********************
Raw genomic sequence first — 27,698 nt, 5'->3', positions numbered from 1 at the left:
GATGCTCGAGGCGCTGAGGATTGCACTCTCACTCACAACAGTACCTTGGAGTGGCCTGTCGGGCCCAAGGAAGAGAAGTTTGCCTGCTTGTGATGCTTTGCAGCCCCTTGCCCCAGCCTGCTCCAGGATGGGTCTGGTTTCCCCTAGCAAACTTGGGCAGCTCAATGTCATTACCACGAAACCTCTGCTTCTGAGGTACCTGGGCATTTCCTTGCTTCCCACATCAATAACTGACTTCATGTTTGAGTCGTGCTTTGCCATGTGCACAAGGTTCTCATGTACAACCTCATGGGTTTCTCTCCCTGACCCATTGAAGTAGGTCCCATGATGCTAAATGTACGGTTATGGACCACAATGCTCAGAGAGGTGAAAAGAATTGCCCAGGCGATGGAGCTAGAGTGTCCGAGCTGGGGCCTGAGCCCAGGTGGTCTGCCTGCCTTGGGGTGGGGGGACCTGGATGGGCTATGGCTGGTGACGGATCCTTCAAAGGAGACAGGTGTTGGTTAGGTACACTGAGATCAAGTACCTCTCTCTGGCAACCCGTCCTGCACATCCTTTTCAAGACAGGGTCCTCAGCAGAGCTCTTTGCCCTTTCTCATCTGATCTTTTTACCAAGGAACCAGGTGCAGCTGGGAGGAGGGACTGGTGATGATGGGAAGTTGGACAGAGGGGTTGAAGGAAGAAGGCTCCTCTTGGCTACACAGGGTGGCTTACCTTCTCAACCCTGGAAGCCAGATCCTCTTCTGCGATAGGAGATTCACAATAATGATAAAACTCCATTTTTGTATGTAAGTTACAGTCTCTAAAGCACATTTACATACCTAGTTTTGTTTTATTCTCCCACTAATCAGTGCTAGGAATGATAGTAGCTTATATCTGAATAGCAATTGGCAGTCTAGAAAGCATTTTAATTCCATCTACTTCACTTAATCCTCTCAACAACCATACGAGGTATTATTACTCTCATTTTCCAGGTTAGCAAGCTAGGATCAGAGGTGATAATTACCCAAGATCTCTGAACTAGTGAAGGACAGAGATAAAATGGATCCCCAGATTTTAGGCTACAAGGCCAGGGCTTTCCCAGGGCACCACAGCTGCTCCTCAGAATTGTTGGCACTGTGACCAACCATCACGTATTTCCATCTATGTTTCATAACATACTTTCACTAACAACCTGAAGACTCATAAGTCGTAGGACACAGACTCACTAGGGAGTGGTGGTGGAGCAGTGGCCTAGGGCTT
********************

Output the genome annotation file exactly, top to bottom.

Raw genomic sequence first — 27,698 nt, 5'->3', positions numbered from 1 at the left:
GATGCTCGAGGCGCTGAGGATTGCACTCTCACTCACAACAGTACCTTGGAGTGGCCTGTCGGGCCCAAGGAAGAGAAGTTTGCCTGCTTGTGATGCTTTGCAGCCCCTTGCCCCAGCCTGCTCCAGGATGGGTCTGGTTTCCCCTAGCAAACTTGGGCAGCTCAATGTCATTACCACGAAACCTCTGCTTCTGAGGTACCTGGGCATTTCCTTGCTTCCCACATCAATAACTGACTTCATGTTTGAGTCGTGCTTTGCCATGTGCACAAGGTTCTCATGTACAACCTCATGGGTTTCTCTCCCTGACCCATTGAAGTAGGTCCCATGATGCTAAATGTACGGTTATGGACCACAATGCTCAGAGAGGTGAAAAGAATTGCCCAGGCGATGGAGCTAGAGTGTCCGAGCTGGGGCCTGAGCCCAGGTGGTCTGCCTGCCTTGGGGTGGGGGGACCTGGATGGGCTATGGCTGGTGACGGATCCTTCAAAGGAGACAGGTGTTGGTTAGGTACACTGAGATCAAGTACCTCTCTCTGGCAACCCGTCCTGCACATCCTTTTCAAGACAGGGTCCTCAGCAGAGCTCTTTGCCCTTTCTCATCTGATCTTTTTACCAAGGAACCAGGTGCAGCTGGGAGGAGGGACTGGTGATGATGGGAAGTTGGACAGAGGGGTTGAAGGAAGAAGGCTCCTCTTGGCTACACAGGGTGGCTTACCTTCTCAACCCTGGAAGCCAGATCCTCTTCTGCGATAGGAGATTCACAATAATGATAAAACTCCATTTTTGTATGTAAGTTACAGTCTCTAAAGCACATTTACATACCTAGTTTTGTTTTATTCTCCCACTAATCAGTGCTAGGAATGATAGTAGCTTATATCTGAATAGCAATTGGCAGTCTAGAAAGCATTTTAATTCCATCTACTTCACTTAATCCTCTCAACAACCATACGAGGTATTATTACTCTCATTTTCCAGGTTAGCAAGCTAGGATCAGAGGTGATAATTACCCAAGATCTCTGAACTAGTGAAGGACAGAGATAAAATGGATCCCCAGATTTTAGGCTACAAGGCCAGGGCTTTCCCAGGGCACCACAGCTGCTCCTCAGAATTGTTGGCACTGTGACCAACCATCACGTATTTCCATCTATGTTTCATAACATACTTTCACTAACAACCTGAAGACTCATAAGTCGTAGGACACAGACTCACTAGGGAGTGGTGGTGGAGCAGTGGCCTAGGGCTT